Ex-gang member – now a scholar – implores Vista Nueva students to choose success

Kim Minugh (Sacramento Bee) | February 26, 2014

When Erin McChesney went to her principal with a new book for her high school English students, he was skeptical.

Consider the cover. The title, “Street Life: Poverty, Gangs and a Ph.D.,” is scrawled in a graffiti-style font. A cartoonish drawing depicts a man half-dressed in graduation regalia, half in trademark gangster attire.

But Bob Wilkerson, principal at Vista Nueva Career and Technical High School, agreed to read it. Not only did he give McChesney the green light to use it in her classroom, he assigned it to his entire staff to read during last year’s summer break. And after McChesney scraped together funds to bring the book’s author, Victor Rios, to campus, Wilkerson relished a day of watching his students engage so deeply in an educational opportunity.

“You know what? I’ve got to get these kids to read. I’ve got to help them read better,” said Wilkerson, a longtime educator. “What I have to think about – within reason – is what is best for my students. And if they’re going to read that – if they’re going to read the autobiography of Derek Jeter – I’m OK with that, because they’re reading.”

On Wednesday, Rios – a former Oakland gangster who teaches sociology at the University of California, Santa Barbara – spent the morning at the continuation high school sharing his story and fielding questions about his path from gangs to academia. Speaking to an audience primarily filled with students of color from the impoverished neighborhoods surrounding the East Del Paso Heights campus, Rios spoke of his family’s struggles spanning from Mexico to a drug-infested Oakland neighborhood. He talked about poverty, racism, lack of opportunity, dropping out of a school system that did not engage him – and the teacher from that system who ultimately inspired him.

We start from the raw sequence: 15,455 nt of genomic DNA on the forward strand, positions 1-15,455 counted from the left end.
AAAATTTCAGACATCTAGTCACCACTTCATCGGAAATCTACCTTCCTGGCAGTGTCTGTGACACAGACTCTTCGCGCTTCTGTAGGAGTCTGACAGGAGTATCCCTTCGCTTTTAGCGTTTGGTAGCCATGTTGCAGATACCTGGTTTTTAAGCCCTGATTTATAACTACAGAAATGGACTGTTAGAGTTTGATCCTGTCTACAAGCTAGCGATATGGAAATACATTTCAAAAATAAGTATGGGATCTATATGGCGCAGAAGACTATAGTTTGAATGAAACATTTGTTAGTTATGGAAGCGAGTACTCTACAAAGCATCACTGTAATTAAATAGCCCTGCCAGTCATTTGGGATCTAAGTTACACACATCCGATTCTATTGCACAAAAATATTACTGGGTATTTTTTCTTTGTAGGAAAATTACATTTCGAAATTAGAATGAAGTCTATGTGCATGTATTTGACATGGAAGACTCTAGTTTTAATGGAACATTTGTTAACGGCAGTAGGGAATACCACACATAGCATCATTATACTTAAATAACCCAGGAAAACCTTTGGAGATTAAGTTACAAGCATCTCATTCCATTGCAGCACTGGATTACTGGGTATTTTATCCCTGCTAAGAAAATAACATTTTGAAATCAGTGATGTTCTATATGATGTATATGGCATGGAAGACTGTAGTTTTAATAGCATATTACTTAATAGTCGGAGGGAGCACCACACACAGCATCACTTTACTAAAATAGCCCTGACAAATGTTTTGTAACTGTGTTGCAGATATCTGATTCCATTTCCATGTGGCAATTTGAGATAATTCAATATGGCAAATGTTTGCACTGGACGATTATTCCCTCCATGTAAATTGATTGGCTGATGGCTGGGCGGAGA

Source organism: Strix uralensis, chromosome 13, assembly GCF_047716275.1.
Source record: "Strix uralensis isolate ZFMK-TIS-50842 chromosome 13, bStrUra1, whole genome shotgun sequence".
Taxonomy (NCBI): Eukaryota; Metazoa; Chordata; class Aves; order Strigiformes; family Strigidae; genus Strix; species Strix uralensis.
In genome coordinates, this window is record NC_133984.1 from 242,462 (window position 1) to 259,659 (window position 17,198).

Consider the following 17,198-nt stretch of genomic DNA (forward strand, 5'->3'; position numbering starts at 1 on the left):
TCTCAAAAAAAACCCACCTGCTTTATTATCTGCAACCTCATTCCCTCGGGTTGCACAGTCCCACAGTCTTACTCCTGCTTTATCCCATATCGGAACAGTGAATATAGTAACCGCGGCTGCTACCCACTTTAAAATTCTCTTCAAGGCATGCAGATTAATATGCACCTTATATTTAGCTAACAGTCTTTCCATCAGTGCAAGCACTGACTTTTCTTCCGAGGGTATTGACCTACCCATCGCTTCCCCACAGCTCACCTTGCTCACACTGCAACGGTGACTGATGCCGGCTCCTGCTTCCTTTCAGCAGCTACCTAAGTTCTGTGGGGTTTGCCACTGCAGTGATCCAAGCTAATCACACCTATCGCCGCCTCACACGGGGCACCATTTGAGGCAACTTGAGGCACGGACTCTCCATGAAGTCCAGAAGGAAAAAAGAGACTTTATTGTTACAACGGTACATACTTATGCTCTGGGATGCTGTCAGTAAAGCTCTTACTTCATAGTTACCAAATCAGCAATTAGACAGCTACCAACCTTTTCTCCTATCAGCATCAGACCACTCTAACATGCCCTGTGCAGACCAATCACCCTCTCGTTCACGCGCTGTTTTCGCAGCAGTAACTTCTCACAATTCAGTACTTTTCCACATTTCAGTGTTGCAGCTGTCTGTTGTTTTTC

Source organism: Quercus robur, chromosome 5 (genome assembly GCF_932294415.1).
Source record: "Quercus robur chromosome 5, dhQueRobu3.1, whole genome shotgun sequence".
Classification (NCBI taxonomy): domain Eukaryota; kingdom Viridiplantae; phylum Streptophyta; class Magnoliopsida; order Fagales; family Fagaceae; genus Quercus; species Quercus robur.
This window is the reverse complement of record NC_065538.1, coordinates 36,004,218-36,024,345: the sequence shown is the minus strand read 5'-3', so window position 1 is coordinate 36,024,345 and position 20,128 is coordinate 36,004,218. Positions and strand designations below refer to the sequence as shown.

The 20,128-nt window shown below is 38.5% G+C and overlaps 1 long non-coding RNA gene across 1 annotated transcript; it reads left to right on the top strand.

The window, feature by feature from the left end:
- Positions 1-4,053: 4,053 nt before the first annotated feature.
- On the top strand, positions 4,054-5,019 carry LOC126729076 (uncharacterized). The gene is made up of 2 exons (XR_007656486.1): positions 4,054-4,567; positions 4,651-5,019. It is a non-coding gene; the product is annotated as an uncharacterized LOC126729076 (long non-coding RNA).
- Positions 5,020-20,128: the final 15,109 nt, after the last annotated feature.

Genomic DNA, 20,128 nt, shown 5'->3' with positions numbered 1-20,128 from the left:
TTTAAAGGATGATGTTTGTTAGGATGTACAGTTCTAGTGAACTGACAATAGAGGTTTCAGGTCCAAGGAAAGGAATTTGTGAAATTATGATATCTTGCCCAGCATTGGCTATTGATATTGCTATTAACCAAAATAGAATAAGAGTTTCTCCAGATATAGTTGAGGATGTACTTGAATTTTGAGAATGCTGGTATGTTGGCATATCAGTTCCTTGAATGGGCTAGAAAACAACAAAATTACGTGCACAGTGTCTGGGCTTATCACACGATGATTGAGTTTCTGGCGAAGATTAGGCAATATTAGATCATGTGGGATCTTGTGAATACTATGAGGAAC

Throughout the day, he spoke of striving for success rather than simply survival, and encouraged students to rise above the storyline they feel skeptics have written for them.

“I don’t see risk, I see promise. I don’t see failure, I see success. I don’t see dropouts, I see scholars,” said Rios, 36. “Imagine what you can do, young people!”

His rapport with the students was obvious. After a schoolwide assembly, students shook Rios’ hand, asked for autographs and posed with him for iPhone photos. Several dozen teens later gathered in McChesney’s classroom for a more intimate question-and-answer session, lingering afterward for a few minutes of his time. One student, tears in his eyes, thanked him for the inspiration.

“I’m pretty sure we can all relate to what he did,” said another student, Fernando Lopez, 17. “We’ve all had to do the wrong thing to survive, but we know deep down it’s not the right thing. It just takes the power inside to start making the right choices.”

It was a common theme among students, who repeatedly said they saw elements of their own lives in the pages of Rios’ book. Living in cockroach-infested apartments, never knowing their fathers, struggling with school, fighting – or getting trapped by – the lure of the gang life – these were the experiences they shared with this man who holds a doctorate degree.

Read more at: http://www.modbee.com/2014/02/26/3212012/ex-gang-member-now-a-scholar-implores.html

Posted by on Feb 26 2014. Filed under News. You can follow any responses to this entry through the RSS 2.0. You can skip to the end and leave a response. Pinging is currently not allowed.

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